Stavros Konstantinidis

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The input data for DNA computing must be encoded into the form of single or double DNA strands. As complementary parts of single strands can bind together forming a double-stranded DNA sequence, one has to impose restrictions on these sets of DNA words (languages) to prevent them from interacting in undesirable ways. We recall a list of known properties of(More)
The computation language of a DNA-based system consists of all the words (DNA strands) that can appear in any computation step of the system. In this work we define properties of languages which ensure that the words of such languages will not form undesirable bonds when used in DNA computations. We give several characterizations of the desired properties(More)
This paper explores different means of representation for algebraic transductions, i.e., word relations realized by pushdown transducers. The relevance of this work lies more in its point of view rather than any particular result. We are aiming at giving specific techniques for obtaining, or perhaps explaining, decompositions of algebraic (and incidentally,(More)
When the words of a language are communicated via a noisy channel, the language property of error-detection ensures that no word of the language can be transformed to another word of the language. On the other hand, the property of error-correction ensures that the channel cannot transform two different words of the language to the same word. In this work(More)
We formalize the notion of a DNA hairpin secondary structure, examining its mathematical properties. Two related secondary structures are also investigated, taking into the account imperfect bonds (bulges, mismatches) and multiple hairpins. We characterize maximal sets of hairpin-forming DNA sequences, as well as hairpin-free ones. We study their algebraic(More)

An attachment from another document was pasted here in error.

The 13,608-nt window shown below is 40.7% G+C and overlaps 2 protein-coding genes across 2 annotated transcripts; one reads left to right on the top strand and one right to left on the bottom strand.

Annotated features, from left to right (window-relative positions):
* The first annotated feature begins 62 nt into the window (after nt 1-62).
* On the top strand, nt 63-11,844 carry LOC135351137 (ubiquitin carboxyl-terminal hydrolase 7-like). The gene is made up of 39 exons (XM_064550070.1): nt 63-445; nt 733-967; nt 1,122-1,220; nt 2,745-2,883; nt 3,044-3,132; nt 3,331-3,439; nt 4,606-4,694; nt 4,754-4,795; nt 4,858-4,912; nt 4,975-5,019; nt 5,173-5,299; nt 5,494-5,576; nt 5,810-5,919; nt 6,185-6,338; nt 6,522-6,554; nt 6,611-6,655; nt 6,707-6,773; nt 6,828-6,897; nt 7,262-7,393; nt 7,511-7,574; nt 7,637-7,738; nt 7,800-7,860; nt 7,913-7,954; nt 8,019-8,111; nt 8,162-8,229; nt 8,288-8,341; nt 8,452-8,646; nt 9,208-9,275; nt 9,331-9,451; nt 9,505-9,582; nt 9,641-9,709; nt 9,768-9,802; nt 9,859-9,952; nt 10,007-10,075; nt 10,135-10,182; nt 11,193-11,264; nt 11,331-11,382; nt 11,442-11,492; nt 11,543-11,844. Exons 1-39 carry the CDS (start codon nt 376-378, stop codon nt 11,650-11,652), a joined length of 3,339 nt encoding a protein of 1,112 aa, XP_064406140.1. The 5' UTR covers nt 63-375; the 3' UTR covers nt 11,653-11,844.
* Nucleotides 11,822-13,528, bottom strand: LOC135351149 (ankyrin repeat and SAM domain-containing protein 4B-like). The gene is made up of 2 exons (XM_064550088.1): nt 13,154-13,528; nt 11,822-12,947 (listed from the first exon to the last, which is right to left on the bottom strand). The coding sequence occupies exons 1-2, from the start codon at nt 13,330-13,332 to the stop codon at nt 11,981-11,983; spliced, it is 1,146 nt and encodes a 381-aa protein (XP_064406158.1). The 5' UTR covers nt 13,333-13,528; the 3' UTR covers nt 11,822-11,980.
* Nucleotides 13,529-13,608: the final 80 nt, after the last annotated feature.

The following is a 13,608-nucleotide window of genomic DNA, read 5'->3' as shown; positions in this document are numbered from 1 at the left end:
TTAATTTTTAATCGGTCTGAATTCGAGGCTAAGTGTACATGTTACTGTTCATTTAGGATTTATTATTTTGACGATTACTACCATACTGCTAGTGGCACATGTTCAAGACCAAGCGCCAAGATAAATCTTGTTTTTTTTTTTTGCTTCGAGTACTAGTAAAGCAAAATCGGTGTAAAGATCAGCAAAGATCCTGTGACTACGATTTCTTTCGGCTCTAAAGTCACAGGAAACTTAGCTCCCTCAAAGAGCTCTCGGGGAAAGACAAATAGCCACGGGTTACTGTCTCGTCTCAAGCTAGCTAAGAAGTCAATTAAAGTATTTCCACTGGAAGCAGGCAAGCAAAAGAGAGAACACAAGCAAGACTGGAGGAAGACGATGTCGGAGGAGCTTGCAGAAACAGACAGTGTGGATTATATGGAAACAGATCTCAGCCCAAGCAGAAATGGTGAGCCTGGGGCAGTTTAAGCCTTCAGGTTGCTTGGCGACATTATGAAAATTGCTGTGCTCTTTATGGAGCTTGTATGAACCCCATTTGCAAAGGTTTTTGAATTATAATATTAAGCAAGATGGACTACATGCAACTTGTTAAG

The problem of negative design of DNA languages is addressed, that is, properties and construction methods of large sets of words that prevent undesired bonds when used in DNA computations. We recall a few existing formalizations of the problem and then define the property of sim-bond-freedom, where sim is a similarity relation between words. We show that(More)
The paper examines the concept of hairpin-free words motivated from the biocomputing and bioinformatics fields. Hairpin (-free) DNA structures have numerous applications to DNA computing and molecular genetics in general. A word is called hairpin-free if it cannot be written in the form xvyθ(v)z, with certain additional conditions, for an involution θ (a(More)
We use some ‘natural’ language operations, such as shuffle (scattered insertion) and scattered deletion to model 9 noisy channels, that is, nondeterministic processes transforming words to words. In this spirit, we also introduce the operation of scattered substitution and derive the closure properties of the language families in the Chomsky 11 hierarchy(More)
Motivated by the general need to identify and classify species based on molecular evidence, genome comparisons have been proposed that are based on measuring mostly Euclidean distances between Chaos Game Representation (CGR) patterns of genomic DNA sequences. We provide, on an extensive dataset and using several different distances, confirmation of the(More)